Fiji won a fifth Hong Kong Sevens in a row with a 21-7 victory over France. Find out how they did it & what it means for the World Sevens Series standings.
The history of the Hong Kong Sevens is dominated by Fiji. Before this year's tournament, the South Sea Islanders had taken the spoils at the most prestigious event on the World Sevens Series circuit an astonishing 18 times - seven more than their nearest rivals, New Zealand. What's more, they'd won the last four Hong Kong Sevens in a row.
All the talk in the lead-up to this year's tournament was about whether or not they could do it again. The men in white answered that question in emphatic style, creating history with their fifth consecutive victory in Hong Kong.
The record they surpassed was their own; no other team has won the event more than three times in succession. To underline their dominance, Fiji have notched up three wins on the spin three times in the tournament's 43-year history - only England and New Zealand have previously achieved this feat.
Gareth Baber's side once again swept aside all before them at the Hong Kong Stadium. In truth, they were only seriously tested by Argentina in the quarter-finals, a match they won 29-24. Fiji triumphed in every other match by a margin of at least nine points, including demolitions of Australia (31-12) and New Zealand (24-5).
In the semi-finals, the US - who, lest we forget, are leading this year's World Sevens Series - were dispatched 28-19, while the culmination of the tournament never threatened to be a close contest, with surprise finalists France sliding to a 21-7 defeat.
Fiji's victory in Hong Kong was a lesson in ruthless efficiency. Early in the final's second half, they found themselves down to six men and with only a seven-point lead over France, but even then they simply refused to be rattled. A swift try - the second of the match - from the lethal Aminiasi Tuimaba quickly killed off the French fightback and the win was assured in front of an awestruck capacity crowd.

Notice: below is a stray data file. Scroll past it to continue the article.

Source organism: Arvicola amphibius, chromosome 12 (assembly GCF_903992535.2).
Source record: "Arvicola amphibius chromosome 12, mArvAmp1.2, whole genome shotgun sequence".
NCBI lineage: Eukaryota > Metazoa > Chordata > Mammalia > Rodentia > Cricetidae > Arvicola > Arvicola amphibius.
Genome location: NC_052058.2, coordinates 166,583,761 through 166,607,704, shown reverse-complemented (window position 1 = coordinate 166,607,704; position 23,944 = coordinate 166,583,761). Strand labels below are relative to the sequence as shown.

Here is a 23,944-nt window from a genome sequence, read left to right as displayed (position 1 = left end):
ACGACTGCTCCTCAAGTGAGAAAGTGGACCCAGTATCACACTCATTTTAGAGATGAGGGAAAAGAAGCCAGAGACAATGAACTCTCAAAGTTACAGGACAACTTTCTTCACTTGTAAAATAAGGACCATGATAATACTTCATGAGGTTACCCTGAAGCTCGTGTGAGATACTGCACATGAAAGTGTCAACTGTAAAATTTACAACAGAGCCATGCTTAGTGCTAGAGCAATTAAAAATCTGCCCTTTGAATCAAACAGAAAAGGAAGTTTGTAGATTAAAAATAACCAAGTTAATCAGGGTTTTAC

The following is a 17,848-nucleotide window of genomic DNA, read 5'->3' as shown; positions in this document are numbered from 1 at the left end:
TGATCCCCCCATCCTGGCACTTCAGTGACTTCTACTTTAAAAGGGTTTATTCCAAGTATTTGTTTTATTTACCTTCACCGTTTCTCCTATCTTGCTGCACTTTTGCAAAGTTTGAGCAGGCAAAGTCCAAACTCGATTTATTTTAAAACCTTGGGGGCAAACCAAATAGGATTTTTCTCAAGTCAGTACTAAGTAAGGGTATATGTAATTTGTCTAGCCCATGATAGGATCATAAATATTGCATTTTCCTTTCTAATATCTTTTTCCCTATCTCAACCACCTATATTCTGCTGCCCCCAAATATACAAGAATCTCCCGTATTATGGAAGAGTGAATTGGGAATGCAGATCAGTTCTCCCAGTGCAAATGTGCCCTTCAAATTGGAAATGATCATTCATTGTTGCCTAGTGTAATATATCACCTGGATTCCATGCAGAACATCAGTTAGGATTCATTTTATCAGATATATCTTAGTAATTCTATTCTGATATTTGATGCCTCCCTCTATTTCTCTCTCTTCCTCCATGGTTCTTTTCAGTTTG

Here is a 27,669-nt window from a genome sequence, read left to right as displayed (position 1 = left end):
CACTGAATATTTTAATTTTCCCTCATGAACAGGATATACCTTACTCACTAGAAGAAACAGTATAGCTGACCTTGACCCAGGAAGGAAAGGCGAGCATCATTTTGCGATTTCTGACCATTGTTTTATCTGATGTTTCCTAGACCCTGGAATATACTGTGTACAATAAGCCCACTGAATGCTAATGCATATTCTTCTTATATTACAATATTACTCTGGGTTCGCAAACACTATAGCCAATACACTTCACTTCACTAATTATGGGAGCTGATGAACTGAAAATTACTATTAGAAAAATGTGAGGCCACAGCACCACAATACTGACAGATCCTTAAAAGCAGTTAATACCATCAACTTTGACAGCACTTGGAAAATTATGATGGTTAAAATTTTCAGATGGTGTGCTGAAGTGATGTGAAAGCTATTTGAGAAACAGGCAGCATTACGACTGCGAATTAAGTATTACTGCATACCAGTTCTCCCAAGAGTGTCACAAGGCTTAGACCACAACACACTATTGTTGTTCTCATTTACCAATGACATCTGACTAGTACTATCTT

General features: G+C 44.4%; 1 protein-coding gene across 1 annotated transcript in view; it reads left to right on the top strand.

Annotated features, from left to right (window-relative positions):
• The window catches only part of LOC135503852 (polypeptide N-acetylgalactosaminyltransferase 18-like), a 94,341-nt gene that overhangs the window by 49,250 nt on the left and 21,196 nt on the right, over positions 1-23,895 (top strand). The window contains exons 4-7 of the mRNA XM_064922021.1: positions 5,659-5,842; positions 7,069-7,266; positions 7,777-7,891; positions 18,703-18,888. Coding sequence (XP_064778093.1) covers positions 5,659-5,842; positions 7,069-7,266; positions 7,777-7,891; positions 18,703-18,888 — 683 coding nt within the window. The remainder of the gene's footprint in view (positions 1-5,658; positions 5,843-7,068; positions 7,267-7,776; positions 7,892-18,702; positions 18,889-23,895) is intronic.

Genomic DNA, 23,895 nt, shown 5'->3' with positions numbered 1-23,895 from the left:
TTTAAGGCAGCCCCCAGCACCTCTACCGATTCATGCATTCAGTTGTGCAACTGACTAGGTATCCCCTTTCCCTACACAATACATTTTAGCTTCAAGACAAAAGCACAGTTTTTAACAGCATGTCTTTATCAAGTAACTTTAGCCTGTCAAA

Baber, Fiji's Cardiff-born head coach, did his best to claim that the result was unexpected. "It's a fantastic feeling and I'm sure that it will sink in over the next two or three days," he said. But truthfully, the 46-year-old wouldn't have been satisfied with anything other than watching his team lift the trophy. After all, he took the reigns in 2016; Fiji have won the tournament in every year of his tenure.
Enough about Fiji; who else shone in Hong Kong?
Fiji may have taken the spoils, but they weren't the only team to impress in Hong Kong.
The US got back on track after a disappointing fourth-place finish in Vancouver by winning bronze, seeing off Samoa 22-10 in the playoff for third and fourth. They can now mathematically secure qualification for the 2020 Olympic Games with a strong showing at the Singapore Sevens (April 13th-14th).
Argentina bounced back from a run of three successive defeats to New Zealand, seeing off the Kiwis 21-14 in the fifth-place final courtesy of a late Matias Osadczuk try. Santiago Gómez Cora's men also overcame South Africa on the way to claiming 13 points - their second best finish of this year's World Sevens Series.
In the final of the second-tier Challenge Trophy, Scotland overturned a 24-7 deficit midway through the second half to run out 26-24 winners over Japan, thanks to a scintillating three-minute spell in which they dotted down three times.
But it wasn't all bad news for Japan. By earning seven points in Hong Kong, they equalled their strongest showing of the season and leapfrogged Wales into 14th place.
What does it all mean for the 2019 World Sevens Series standings?
With three rounds remaining, the 2019 World Sevens Series is still wide open at both ends of the standings.
Although the US turned in another consistent display - they've only finished outside the medals once all season - they have seen Fiji eat into their lead at the top of the table. Two rounds ago, there was a 14-point gap between the two teams, but after claiming bronze in Vancouver and gold in Hong Kong, Fiji are now within seven points of Mike Friday's men.
New Zealand, on the other hand, have fallen off a cliff over the past two tournaments, with just 25 points to show from their trips to Vancouver and Hong Kong. The gap to the US now stands at 12 points, leaving the Kiwis with an uphill struggle if they're to end an unprecedented run of five Sevens Series campaigns without lifting the title.
Things are even tighter at the other end of the table. Just three points separate 15th-placed Wales and Kenya in 13th. Japan are sandwiched between the two, having climbed off the bottom with their strong showing in Hong Kong. At the end of the season, the team that finishes 15th will be relegated and replaced by newly promoted Ireland.
Of the three nations, Kenya look the most likely to stay up, thanks in no small part to the try-scoring prowess of Vincent Onyala. But each has been at the foot of the standings at some point this season, so they'll all feel that they're fighting for their Sevens Series lives.